I turn now to the Question. We have eliminated the need for paperwork by making the licensing process fully electronic via the online SPIRE system, introduced in September 2007. Exporters also benefit from an open general export licence which allows, subject to certain conditions, military goods to be exported to the government of, or NATO headquarters in, specified countries.
On the Question, despite what the Minister said, even the simplest of components are being delayed by excessive red tape in the export control organisation of BIS, which has clearly not woken up to the realities of globalisation. Will the Minister please ensure that the system is simplified and speeded up even further so that British companies can compete on a level playing field with competitors from less bureaucratic countries?
Lord Drayson: My Lords, we recognise that the defence industry is very important to the United Kingdom. It contributes about £12 billion to our GDP. I certainly give him that assurance. If he would like to provide me with any more detailed information about any concerns that companies have, I will follow them up. We are undertaking a customer satisfaction survey right now about the department in this matter. It is open until the end of March and we encourage people to participate in that survey.
Lord Addington: My Lords, I associate these Benches with the condolences read out by the Minister at the start of his Answer. Can the Minister assure us that priority is given to any components needed by an ally in active service, so that they will go through quickly, and that we ensure that if we require something for our Armed Forces or to be used by one of our NATO allies on active service, that that is done with the minimum possible bureaucratic activity, whether online or on paper?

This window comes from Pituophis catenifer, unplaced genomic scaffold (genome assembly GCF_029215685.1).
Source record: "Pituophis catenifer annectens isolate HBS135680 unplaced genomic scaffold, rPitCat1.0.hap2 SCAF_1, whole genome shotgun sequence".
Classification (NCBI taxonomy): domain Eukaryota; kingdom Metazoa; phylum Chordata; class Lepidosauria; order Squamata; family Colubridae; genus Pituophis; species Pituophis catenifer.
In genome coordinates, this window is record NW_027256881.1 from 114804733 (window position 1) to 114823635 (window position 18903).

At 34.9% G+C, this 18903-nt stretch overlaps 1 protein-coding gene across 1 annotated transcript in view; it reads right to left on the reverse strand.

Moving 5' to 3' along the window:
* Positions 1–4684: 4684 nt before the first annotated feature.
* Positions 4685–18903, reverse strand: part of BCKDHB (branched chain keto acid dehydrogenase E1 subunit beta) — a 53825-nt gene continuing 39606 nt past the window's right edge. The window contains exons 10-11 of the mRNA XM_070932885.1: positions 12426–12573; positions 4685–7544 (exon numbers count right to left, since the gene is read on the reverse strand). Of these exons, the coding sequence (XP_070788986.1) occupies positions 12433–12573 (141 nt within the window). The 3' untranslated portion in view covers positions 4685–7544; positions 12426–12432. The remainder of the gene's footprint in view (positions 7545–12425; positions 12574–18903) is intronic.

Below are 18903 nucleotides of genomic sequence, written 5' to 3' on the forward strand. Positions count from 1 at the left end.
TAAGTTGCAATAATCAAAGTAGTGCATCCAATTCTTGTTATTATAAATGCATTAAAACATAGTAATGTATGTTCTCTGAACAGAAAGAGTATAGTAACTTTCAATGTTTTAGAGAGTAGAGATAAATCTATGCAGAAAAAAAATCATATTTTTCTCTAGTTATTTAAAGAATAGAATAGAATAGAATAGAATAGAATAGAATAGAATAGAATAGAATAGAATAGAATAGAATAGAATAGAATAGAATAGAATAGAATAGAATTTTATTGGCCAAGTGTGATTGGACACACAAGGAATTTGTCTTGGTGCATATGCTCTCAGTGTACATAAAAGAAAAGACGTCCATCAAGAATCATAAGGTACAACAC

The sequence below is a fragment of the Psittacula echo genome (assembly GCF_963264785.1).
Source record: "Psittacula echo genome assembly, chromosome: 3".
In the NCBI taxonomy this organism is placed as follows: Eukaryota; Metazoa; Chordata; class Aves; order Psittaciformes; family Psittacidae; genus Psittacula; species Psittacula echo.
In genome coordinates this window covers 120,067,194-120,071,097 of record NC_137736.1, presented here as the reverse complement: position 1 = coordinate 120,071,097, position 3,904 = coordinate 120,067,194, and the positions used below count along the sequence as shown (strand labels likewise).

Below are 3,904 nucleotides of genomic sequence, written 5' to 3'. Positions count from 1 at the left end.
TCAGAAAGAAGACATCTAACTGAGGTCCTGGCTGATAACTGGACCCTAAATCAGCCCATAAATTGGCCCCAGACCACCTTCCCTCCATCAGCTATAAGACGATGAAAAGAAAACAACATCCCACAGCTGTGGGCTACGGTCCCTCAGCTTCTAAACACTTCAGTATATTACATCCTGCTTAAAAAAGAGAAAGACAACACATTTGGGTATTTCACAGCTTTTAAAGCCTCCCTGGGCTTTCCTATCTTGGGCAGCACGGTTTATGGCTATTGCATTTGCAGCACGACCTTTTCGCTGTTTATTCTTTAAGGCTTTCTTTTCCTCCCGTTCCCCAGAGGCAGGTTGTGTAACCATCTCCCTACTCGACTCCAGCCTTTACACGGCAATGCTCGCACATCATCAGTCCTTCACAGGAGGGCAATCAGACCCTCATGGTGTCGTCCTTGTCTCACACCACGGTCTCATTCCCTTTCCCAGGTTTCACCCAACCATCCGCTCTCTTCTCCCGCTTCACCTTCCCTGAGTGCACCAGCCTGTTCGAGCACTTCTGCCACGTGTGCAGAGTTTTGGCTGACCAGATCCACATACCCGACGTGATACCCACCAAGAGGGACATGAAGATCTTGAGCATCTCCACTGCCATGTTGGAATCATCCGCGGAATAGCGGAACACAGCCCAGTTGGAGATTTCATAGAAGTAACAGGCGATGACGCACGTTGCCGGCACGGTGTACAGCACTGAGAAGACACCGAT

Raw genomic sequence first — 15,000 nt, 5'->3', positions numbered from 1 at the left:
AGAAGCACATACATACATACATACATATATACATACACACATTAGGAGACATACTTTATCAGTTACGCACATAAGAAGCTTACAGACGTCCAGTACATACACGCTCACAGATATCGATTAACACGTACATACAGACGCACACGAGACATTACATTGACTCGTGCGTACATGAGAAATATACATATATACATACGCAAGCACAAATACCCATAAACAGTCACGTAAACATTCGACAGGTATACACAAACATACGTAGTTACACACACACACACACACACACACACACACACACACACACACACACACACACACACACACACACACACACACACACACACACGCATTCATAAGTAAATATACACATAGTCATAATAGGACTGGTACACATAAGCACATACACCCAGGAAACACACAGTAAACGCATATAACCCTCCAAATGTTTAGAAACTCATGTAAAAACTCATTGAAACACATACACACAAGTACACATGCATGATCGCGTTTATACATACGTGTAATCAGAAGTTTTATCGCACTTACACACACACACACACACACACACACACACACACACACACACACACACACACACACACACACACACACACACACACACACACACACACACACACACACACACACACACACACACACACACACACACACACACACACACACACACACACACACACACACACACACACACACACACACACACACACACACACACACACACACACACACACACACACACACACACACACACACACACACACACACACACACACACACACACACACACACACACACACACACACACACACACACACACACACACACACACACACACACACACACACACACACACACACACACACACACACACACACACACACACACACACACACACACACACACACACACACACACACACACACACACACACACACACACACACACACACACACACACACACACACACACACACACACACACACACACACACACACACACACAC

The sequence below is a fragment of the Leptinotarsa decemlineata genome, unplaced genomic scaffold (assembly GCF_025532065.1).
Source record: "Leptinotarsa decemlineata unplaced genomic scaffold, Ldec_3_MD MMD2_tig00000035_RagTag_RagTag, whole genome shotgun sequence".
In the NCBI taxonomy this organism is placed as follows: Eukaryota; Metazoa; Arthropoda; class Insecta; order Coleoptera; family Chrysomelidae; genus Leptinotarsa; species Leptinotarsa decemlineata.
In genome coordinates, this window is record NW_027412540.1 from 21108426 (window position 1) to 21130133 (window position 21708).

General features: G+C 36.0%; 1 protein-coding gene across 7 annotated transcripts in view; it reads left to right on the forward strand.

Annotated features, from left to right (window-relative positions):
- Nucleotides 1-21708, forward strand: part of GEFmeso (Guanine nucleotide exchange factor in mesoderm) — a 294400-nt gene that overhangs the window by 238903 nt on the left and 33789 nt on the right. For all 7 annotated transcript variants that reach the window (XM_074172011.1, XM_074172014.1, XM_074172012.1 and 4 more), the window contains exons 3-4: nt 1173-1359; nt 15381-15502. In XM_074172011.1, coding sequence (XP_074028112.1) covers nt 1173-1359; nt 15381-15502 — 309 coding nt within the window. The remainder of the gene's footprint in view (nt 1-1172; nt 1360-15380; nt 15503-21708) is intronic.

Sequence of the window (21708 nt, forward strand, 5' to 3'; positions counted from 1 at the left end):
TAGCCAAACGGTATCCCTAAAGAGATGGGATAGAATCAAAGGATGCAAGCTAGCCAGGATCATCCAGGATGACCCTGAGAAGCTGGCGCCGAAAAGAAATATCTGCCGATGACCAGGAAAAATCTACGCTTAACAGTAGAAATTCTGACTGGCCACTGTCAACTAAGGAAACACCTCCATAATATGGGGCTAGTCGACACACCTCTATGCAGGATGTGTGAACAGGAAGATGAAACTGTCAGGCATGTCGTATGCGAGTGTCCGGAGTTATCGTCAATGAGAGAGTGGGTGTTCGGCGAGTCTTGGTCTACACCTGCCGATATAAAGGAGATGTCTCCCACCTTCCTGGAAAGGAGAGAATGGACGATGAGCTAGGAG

Lord Davies of Oldham: My Lords, for the public to have confidence in a system of self-regulation, it must be effective and robust. We welcome the recent report of the Culture, Media and Sport Select Committee and look forward to the Press Complaints Commission implementing its recommendations.
Lord Taverne: My Lords, the Select Committee of the House of Commons has produced a very thorough and excellent report, which found that the system of self-regulation of the press, as it exists, has failed, especially in the case of the McCanns and of the News of the World hacking events. Will the Government therefore implement as soon as possible the committee's most important recommendations? It recommended that the commission should be more proactive and not wait to receive complaints before it acts; that it should have a two-thirds lay majority; and, particularly, that it should have the power to fine, which should have the result that the commission becomes somewhat less tolerant of the inaccuracies and excesses of some of the tabloid press.
Lord Davies of Oldham: My Lords, the noble Lord has accurately reflected the main points and recommendations made by the Select Committee in the other place. The Select Committee reported only last week, and the Government will make their response to those important recommendations as soon as possible. There is no doubt that the Select Committee has expressed itself in trenchant terms, while at the same time indicating that it considers self-regulation of the press to be best achieved through the Press Complaints Commission.
Lord Soley: My Lords, does the Minister agree that the Press Complaints Commission, which has made some improvements in recent years, would do itself an enormous favour if it copied the practices of the Advertising Standards Authority and, as the noble Lord suggested in his supplementary question, took a more proactive role in dealing with cases? It might also like to consider how it could recommend to newspapers that they be prepared to be a bit more responsible in the way that they advertise themselves. You never find the name of an editor in a newspaper or on the website, so they surround themselves with a wall of secrecy while feeling free to invade everyone else's privacy.